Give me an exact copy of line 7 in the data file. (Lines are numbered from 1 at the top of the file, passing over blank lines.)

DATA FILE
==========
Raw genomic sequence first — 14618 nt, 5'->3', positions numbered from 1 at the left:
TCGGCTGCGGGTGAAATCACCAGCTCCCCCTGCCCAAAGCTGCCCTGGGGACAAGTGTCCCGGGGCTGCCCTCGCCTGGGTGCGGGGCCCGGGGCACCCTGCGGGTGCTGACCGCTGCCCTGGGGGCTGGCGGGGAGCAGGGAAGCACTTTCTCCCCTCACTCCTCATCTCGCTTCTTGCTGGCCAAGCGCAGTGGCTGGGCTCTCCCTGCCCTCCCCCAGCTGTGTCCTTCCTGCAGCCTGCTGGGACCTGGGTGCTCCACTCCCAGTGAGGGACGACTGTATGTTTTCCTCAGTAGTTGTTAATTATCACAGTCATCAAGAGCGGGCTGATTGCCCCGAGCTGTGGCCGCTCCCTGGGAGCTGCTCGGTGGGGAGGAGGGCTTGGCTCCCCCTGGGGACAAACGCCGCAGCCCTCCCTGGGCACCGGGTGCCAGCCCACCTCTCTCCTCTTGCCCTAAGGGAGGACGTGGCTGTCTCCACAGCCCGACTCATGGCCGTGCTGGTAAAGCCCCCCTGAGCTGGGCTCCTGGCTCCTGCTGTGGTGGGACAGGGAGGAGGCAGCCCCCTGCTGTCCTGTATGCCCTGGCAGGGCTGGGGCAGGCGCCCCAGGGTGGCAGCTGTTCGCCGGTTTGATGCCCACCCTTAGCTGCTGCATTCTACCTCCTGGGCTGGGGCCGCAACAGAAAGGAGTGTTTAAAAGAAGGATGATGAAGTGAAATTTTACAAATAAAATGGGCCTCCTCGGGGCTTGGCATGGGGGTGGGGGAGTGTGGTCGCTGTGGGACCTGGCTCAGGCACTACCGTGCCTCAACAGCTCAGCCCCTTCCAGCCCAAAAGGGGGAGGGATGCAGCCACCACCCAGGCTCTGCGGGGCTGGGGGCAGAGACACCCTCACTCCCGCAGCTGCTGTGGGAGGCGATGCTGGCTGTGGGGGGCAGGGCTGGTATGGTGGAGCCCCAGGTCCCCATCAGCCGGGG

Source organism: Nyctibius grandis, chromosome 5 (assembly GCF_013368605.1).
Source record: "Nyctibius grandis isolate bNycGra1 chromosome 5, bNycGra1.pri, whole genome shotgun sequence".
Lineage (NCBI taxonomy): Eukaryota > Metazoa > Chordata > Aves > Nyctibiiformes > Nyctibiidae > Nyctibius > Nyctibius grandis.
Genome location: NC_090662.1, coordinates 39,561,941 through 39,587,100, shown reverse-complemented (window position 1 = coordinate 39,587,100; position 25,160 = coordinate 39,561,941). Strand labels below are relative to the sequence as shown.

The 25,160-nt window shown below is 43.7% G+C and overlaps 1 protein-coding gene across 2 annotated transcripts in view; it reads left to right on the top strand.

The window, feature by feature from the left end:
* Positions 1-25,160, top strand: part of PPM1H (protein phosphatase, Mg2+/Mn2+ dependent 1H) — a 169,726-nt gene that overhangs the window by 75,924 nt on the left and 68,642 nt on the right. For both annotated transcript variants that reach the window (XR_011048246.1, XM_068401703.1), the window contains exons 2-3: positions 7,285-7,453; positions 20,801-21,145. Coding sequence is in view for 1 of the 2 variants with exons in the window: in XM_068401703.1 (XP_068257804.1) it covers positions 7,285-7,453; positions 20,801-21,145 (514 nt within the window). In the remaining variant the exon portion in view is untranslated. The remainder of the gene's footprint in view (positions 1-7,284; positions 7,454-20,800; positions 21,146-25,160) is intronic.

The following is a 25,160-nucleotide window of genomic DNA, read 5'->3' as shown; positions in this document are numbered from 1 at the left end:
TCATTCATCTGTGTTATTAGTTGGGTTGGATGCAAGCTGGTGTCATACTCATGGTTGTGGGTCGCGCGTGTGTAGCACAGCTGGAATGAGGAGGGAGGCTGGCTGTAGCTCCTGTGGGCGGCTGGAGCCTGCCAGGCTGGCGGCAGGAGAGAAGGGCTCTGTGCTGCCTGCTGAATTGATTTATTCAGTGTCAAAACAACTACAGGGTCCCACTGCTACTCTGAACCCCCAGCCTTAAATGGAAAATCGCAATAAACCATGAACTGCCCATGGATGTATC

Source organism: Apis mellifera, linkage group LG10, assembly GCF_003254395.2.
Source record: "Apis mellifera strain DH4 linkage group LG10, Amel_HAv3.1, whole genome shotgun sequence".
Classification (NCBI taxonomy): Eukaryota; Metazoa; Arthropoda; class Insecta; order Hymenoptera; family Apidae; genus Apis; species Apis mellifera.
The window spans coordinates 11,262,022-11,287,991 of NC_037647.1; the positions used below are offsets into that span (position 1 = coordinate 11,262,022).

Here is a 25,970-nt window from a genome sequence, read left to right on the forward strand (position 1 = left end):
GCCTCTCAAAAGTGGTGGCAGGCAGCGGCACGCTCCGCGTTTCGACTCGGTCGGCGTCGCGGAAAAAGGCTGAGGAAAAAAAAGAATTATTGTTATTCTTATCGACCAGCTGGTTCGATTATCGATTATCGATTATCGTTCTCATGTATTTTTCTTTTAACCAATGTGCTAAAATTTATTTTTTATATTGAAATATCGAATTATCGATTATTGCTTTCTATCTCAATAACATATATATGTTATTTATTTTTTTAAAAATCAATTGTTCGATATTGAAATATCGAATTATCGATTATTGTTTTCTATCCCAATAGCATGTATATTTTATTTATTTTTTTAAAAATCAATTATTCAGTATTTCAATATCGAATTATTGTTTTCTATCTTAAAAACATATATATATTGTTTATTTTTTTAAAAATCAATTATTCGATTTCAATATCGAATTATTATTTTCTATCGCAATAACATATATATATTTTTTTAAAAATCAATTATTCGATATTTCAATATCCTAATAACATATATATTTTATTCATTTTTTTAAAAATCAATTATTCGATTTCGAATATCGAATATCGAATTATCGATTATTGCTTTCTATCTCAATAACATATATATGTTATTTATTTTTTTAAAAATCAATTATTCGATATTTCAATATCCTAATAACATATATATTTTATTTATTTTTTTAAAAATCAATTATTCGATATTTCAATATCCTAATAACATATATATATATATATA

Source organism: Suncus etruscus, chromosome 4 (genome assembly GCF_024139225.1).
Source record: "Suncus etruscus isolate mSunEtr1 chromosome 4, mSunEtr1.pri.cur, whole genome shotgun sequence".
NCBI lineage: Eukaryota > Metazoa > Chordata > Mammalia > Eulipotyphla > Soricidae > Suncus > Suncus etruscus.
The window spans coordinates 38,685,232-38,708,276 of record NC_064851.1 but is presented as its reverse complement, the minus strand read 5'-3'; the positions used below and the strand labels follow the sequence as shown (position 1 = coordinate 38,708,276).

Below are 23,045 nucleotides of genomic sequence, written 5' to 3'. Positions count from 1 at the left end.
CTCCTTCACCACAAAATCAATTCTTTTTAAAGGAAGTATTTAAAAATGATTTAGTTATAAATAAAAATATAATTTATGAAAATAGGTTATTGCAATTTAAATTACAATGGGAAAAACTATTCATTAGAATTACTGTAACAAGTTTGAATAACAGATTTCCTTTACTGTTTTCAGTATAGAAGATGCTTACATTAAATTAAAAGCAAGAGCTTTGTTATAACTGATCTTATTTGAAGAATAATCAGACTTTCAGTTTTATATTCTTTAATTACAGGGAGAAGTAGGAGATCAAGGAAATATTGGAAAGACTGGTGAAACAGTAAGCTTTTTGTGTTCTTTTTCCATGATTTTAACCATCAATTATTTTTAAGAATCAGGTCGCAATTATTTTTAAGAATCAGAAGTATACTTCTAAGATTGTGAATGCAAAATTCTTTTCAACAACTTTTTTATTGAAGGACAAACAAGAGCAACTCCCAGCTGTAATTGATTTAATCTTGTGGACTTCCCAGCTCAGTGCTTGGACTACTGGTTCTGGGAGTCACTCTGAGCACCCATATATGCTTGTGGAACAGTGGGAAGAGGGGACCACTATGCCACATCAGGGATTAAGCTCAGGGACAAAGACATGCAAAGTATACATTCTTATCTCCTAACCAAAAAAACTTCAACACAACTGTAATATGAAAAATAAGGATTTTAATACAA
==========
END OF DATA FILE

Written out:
The 25,160-nt window shown below is 43.7% G+C and overlaps 1 protein-coding gene across 2 annotated transcripts in view; it reads left to right on the top strand.